Corporate governance risk management guide
Produced in partnership with Charles Portsmouth and Sarah Hillary of Moore Stephens
Corporate governance risk management guide

The following Risk & Compliance guidance note Produced in partnership with Charles Portsmouth and Sarah Hillary of Moore Stephens provides comprehensive and up to date legal information covering:

  • Corporate governance risk management guide
  • Why you need to manage this risk
  • Top five priorities
  • 1. Compliance with applicable corporate governance codes
  • 2. Board effectiveness
  • 3. Board diversity
  • 4. Organisational culture
  • 5. Balancing the board’s agenda

Why you need to manage this risk

The purpose of corporate governance is to help build an environment of trust, transparency and accountability necessary for fostering long-term investment, financial stability and business integrity, thereby supporting stronger growth and more inclusive societies.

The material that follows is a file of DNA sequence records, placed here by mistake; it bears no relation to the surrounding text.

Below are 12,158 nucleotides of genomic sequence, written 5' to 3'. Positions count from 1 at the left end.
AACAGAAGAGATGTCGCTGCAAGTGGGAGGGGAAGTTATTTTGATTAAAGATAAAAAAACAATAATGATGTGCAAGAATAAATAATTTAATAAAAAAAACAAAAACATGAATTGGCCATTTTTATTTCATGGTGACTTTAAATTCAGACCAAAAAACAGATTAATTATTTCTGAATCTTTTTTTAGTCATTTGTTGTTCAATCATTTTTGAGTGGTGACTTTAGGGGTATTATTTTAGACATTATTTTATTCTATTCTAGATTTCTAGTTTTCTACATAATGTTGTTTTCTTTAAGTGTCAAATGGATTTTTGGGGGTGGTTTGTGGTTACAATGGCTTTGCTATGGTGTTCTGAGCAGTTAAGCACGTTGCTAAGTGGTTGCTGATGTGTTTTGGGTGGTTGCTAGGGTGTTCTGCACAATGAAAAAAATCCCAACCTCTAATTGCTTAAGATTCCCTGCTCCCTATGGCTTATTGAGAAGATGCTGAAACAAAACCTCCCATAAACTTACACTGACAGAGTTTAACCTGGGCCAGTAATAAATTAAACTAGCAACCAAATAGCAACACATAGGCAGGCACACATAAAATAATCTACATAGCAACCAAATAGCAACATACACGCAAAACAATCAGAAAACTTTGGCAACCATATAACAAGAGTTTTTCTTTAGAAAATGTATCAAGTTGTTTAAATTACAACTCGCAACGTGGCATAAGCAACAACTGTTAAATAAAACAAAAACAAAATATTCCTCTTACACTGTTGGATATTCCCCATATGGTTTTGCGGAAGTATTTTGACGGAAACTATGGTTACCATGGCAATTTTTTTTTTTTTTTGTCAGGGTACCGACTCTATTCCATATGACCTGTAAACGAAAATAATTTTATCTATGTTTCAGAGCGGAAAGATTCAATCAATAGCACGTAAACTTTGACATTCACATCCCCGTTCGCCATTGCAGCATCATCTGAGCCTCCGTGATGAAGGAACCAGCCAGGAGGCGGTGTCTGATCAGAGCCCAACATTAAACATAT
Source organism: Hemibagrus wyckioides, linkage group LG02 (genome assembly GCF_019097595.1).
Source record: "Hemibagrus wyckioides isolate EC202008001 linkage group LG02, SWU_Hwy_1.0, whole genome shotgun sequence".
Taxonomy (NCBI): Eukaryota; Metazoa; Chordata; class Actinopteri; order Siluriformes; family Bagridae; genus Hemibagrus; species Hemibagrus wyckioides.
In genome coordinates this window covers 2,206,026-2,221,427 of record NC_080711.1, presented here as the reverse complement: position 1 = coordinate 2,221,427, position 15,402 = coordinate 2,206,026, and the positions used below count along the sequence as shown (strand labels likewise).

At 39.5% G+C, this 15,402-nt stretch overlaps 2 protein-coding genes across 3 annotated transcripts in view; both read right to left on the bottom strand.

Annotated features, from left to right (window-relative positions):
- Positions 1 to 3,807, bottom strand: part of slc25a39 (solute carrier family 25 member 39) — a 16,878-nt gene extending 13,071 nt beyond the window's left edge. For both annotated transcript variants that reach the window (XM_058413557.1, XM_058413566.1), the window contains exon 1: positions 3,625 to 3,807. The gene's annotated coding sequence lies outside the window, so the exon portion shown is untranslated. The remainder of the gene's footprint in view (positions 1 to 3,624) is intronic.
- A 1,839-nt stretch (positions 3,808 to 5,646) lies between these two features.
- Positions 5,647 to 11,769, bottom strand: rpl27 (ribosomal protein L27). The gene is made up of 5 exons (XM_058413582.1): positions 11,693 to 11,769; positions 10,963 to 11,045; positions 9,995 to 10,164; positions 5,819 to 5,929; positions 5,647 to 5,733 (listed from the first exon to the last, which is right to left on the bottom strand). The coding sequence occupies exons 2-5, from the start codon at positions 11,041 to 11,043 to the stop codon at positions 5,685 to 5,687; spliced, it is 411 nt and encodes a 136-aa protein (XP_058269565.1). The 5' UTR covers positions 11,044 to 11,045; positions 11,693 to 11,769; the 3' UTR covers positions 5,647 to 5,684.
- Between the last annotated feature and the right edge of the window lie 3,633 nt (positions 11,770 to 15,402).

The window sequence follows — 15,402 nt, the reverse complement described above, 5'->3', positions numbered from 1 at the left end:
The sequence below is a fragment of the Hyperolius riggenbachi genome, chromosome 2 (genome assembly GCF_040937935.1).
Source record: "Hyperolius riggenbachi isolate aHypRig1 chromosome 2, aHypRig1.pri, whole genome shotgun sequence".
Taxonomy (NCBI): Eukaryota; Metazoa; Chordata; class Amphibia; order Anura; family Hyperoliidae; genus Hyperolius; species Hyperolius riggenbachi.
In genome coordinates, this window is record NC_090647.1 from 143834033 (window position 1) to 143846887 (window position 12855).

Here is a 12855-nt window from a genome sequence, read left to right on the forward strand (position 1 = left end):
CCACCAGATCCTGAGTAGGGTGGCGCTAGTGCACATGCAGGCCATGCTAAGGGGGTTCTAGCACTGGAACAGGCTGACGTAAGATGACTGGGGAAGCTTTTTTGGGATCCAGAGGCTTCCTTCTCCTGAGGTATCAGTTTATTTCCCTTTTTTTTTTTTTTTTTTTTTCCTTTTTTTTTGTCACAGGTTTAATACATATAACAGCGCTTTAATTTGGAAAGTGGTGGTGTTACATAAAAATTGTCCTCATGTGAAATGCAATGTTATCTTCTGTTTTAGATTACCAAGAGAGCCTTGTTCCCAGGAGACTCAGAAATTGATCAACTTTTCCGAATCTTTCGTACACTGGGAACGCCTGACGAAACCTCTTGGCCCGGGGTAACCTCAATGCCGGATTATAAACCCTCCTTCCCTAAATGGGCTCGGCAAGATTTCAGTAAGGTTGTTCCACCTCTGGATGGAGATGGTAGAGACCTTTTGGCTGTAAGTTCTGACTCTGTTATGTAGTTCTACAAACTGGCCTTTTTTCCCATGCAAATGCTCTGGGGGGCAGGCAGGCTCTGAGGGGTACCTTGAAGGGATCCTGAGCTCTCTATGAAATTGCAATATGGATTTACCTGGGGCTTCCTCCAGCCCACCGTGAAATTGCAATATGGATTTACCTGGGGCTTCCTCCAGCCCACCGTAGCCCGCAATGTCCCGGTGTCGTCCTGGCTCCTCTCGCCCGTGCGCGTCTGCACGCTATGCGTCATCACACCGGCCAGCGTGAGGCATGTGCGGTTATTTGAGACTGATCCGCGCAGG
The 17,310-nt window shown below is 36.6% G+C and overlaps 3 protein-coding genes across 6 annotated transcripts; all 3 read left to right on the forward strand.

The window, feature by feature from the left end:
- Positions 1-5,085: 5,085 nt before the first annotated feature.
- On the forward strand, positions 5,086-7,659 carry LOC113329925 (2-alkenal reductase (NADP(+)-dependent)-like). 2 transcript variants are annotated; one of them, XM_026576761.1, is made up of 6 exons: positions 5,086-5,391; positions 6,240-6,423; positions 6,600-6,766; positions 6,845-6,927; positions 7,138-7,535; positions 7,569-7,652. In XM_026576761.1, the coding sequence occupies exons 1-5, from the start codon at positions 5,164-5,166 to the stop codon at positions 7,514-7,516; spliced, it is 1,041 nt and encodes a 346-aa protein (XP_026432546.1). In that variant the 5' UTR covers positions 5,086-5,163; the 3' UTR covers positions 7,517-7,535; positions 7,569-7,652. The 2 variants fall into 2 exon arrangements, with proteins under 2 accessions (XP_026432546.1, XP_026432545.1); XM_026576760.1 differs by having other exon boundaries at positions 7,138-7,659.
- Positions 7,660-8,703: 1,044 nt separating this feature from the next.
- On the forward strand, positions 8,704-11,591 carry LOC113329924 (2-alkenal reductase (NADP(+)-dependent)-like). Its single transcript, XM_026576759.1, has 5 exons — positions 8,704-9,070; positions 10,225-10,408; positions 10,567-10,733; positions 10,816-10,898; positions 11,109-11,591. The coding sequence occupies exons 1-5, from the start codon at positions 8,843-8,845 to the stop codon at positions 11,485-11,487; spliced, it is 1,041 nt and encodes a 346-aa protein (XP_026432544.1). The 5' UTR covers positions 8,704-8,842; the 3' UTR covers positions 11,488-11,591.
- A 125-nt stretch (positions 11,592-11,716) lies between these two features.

It is the system of rules, practices and processes by which an organisation is directed and controlled. Corporate governance essentially involves balancing the interests of an organisation's many stakeholders, including shareholders, management, workforce, customers, suppliers, financiers, government and community.

Corporate governance also provides the framework for attaining an organisation's objectives, encompassing practically every sphere of management. It creates a transparent set of rules and controls in which stakeholders have aligned incentives.

See subtopic: The corporate governance regime.

All directors have statutory duties and there is an increasing focus on these as part of the various corporate governance codes that are used in the UK. There is a myriad of other legislation that could call into question an organisation’s corporate governance, including Health & Safety law (see subtopic: Health and safety in the workplace), the Modern Slavery Act 2015 (see subtopic: Slavery and human trafficking), the Corporate Manslaughter and Corporate Homicide Act 2007, and the data protection regime (see subtopic: GDPR compliance—regulatory regime).

Some organisations are positively required to meet the requirements of a corporate governance code, eg:

  1. fully listed organisations must meet the